China to Ease One-Child Policy, End Labor Camps
After its Third Plenum – a closed-door annual meeting of top party leaders – China has announced a range of substantial reforms, including loosening its one-child policy and abolishing its extrajudicial “re-education through labor” detention system. While most people will still be allowed only one child, ethnic minorities, disabled people and families in which at least one member is an only child will now be allowed to have two. Additionally, in the country, families will be allowed two children if the first is a girl.
The proposed changes also include restructuring the economy to encourage greater private participation in finance, promising farmers better protection and compensation for confiscated land, and easing migration restrictions for rural residents to put down roots in cities.
Libyan Anti-Militia Protest Turns Deadly
Libyan militiamen attacked thousands of peaceful protesters who were marching in Tripoli to demand that the country’s rampant armed groups disband. They killed at least 22 people and wounded at least 130 after firing on them with heavy machine guns and rocket-propelled grenades. The anti-militia demonstration followed calls by imams for protests against the militias and former fighters who refuse to disarm. Witnesses said protesters were initially unarmed, but went home to gather weapons and then returned to the militia’s headquarters, suggesting more bloodshed is possible.
Bizarrely, Libya’s Prime Minister Ali Zidan has blamed both the protesters and the militiamen for the violence.
CIA Collects Global Data on Money Transfers
Authorized by provisions in the Patriot Act and overseen by the Foreign Intelligence Surveillance Court, the CIA financial records program collects bulk records of international money transfers, building a database that includes millions of Americans’ financial and personal data. This revelation indicates that our knowledge of the US government’s data collection programs remains incomplete and is another example of the blurred line between domestic and foreign intelligence. Officials have suggested that more than one government data collection program has yet to come to light.
In other CIA news, the European Court of Human Rights has rejected the Polish government’s request to keep private the hearing on whether Poland hosted a secret CIA jail on its soil.
Armed Men Burn Records of El Salvador War Missing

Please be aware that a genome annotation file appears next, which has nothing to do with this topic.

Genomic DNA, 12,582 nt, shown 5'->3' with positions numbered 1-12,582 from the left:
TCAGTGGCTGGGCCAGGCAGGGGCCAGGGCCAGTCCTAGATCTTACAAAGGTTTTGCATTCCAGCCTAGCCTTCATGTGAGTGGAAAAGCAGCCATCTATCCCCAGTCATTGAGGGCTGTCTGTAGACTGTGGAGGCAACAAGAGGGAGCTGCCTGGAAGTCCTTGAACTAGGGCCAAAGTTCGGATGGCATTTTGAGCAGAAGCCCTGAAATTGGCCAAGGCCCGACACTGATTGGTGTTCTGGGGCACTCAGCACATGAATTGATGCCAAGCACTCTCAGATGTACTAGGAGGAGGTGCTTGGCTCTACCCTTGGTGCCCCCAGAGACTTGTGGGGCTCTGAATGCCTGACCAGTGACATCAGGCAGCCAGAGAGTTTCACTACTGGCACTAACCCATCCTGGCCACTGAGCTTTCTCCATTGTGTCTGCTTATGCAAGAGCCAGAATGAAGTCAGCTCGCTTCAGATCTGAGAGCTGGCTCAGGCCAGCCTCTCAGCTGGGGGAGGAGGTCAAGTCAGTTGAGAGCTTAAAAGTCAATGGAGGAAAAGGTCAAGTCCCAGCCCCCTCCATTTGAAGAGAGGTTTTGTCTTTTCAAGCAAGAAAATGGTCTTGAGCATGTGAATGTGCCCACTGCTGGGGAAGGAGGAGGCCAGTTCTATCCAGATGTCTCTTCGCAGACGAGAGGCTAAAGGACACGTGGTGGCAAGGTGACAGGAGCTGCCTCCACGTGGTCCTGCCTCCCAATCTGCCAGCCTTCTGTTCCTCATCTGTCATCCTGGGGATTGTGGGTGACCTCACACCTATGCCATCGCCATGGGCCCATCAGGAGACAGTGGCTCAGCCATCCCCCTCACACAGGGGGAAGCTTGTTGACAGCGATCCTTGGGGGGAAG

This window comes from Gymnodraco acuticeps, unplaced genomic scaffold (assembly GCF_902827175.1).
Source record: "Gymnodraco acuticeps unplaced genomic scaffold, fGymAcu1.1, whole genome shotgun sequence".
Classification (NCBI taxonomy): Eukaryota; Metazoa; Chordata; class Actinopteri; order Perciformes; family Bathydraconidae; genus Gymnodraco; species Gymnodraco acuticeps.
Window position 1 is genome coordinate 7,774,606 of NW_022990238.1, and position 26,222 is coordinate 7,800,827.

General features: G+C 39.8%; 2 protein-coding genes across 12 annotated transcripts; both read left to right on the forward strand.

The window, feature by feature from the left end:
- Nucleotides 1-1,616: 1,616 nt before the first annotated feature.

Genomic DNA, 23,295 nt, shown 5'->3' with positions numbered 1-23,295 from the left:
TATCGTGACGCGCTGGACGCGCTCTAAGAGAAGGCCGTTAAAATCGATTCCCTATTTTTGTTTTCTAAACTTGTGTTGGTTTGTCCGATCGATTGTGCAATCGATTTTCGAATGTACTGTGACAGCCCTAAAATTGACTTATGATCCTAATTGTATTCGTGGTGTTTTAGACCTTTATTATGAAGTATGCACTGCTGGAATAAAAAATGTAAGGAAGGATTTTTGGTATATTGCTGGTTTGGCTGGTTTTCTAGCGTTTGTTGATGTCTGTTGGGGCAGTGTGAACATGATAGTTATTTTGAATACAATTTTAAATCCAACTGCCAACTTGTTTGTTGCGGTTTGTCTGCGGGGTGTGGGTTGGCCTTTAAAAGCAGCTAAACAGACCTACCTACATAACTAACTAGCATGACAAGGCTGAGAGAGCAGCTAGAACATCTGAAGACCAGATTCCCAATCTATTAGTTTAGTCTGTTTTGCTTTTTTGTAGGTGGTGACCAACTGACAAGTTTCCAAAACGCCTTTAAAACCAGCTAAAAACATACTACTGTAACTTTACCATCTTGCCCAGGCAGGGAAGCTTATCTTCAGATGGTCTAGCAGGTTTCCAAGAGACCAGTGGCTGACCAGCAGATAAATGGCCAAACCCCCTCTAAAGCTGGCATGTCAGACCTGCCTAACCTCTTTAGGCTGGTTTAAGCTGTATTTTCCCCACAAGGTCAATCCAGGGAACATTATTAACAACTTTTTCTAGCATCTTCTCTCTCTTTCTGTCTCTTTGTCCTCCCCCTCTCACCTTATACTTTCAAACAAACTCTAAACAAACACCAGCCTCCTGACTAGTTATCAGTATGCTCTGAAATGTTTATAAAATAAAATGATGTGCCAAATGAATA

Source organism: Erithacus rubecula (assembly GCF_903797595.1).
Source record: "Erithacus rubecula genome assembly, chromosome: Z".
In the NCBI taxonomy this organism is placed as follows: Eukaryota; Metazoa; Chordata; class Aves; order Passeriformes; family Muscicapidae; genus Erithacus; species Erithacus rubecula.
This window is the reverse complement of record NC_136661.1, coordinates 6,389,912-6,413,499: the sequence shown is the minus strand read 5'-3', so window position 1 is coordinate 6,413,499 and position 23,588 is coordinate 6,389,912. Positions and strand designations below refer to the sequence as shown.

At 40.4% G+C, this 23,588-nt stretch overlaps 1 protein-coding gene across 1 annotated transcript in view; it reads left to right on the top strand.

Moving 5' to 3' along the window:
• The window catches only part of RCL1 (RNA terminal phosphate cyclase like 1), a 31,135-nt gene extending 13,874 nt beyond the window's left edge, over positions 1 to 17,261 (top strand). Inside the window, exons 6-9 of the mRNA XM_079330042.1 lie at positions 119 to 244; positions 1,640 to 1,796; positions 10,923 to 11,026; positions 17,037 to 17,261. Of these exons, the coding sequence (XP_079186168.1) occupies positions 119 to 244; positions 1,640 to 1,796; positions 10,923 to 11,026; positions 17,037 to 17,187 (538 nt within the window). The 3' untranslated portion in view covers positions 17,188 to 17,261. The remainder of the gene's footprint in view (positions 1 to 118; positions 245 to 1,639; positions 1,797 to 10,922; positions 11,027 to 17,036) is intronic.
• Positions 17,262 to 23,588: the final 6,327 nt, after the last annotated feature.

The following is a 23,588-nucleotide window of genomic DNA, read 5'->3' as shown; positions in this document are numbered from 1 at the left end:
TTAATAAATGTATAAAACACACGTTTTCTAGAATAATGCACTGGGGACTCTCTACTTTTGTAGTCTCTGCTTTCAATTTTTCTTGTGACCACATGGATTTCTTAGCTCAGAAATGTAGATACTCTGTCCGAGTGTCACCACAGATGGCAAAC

Armed men broke into a nonprofit agency that works to locate children still missing from El Salvador’s civil war, beating up the office’s guards, stealing computers and setting fire to the group’s archives. The Probusqueda Association for Missing Children had been documenting cases of children kidnapped by the military during the war, which lasted from 1980 until 1992. The attack might also be linked to an appeal before the country’s Supreme Court that would eliminate amnesty for those found guilty of war crimes. The organization doesn’t yet know what documents are missing.
Depressing Environmental News
Scientists have announced that the world’s oceans are becoming acidic in a rate unprecedented in the past 300 million years, the result of human emissions of CO2. Ocean acidity could increase 170% by 2100 – about 30% of all ocean species would not survive.
Amazon deforestation increased 28% in Brazil between August 2012 and July 2013, which environmentalists blame on the country’s 2012 reform of its forest protection law. As demonstrated in Google Earth’s interactive map, the planet has lost a combined ‘forest’ the size of Mongolia between 2000 and 2012.
Japan has slashed its greenhouse gas reduction target in the wake of the Fukushima disaster, as all of its nuclear plants are offline. Australia continues to embarrass itself at the Warsaw climate change meeting, due to its climate-change-denying prime minister. The World Meteorological Organization, meanwhile, has found that climate change is making the impact of severe storms – like Typhoon Haiyan, which has devastated the Philippines – worse.
Weekend Read: The Dream Boat
More than a thousand refugees have died trying to reach Christmas Island. But faced with unbearable conditions at home, they keep coming. Via The New York Times Magazine.